Content personalization is, of course, critical for touch-first deployments as well, but the proposal here is that the bar doesn’t have to be high. Many touch-alternative approaches still enable potentially high levels of customization that can minimize perceived health-risk activity while still leading to meaningful interaction.

Conclusion

We’re in the heart of an era-defining moment, one characterized by self-confinement and social distancing. These circumstances will have far-reaching effects on all types of human-human and human-machine interactions in physical spaces. The question is not if, but to what degree. Digital signage and other digital content deployments are going to be an early victim, or survivor, of these new demands.

The good news is there are a host of options for accommodating the anticipated new normal, and none of these approaches need to be exclusive. Touch-first content will evolve into touch-optional content. Touch alternatives will become natural complements and will, inevitably, lead to richer and more personalized experiences accessible through the medium of preference for each user. Give your audience a choice, and they will be more likely to engage.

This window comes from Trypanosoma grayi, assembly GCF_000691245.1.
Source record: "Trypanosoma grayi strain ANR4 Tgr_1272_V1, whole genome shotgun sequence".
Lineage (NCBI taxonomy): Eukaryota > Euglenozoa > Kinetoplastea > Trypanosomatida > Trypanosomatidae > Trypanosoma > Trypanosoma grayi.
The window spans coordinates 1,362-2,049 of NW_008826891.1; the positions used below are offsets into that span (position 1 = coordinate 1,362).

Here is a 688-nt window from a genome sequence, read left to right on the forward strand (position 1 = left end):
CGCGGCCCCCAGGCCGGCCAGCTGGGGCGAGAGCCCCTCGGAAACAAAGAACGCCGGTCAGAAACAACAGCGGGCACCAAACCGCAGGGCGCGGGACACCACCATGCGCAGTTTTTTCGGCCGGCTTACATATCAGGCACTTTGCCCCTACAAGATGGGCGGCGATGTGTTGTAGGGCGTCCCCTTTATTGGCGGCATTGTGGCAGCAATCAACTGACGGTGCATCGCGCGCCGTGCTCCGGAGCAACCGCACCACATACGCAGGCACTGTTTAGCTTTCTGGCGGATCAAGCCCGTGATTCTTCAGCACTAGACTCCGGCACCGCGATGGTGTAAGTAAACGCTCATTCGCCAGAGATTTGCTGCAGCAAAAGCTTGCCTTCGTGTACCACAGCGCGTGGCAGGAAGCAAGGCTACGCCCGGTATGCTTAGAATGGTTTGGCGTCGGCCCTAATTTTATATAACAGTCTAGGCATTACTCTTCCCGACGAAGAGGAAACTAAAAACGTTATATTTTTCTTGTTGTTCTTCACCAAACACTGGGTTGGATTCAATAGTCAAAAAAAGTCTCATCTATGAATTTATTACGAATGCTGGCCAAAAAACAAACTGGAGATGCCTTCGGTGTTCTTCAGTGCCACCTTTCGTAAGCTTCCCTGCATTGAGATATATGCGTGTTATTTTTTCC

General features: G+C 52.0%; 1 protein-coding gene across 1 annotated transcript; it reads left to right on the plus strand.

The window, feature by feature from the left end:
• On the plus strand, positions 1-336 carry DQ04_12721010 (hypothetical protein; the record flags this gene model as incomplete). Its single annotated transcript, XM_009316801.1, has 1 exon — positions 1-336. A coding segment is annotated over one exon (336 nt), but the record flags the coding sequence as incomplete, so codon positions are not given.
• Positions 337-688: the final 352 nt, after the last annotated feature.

Meanwhile, innovation continues. For example, some forward-thinking hardware providers are producing screens incorporating anti-microbial films. (Just be sure to do your homework to ensure they’re well-tested and validated.) Others are prepackaging touch-alternatives in anticipation of multi-mode use, not to mention providing low-cost sanitizer stations. The key is to stay abreast of what’s happening with technology and then applying creativity and sensitivity to make it real.

Adaptation is the key to survival, across species as well as across businesses and technologies. Tackle adaptation with passion and success can be within your reach.

About The Guest Writer

Geoff Bessin is Chief Evangelist at Intuiface, which means he thinks about the intersection of digital interactivity with signage and presentations.  Twitter – @geoffbessin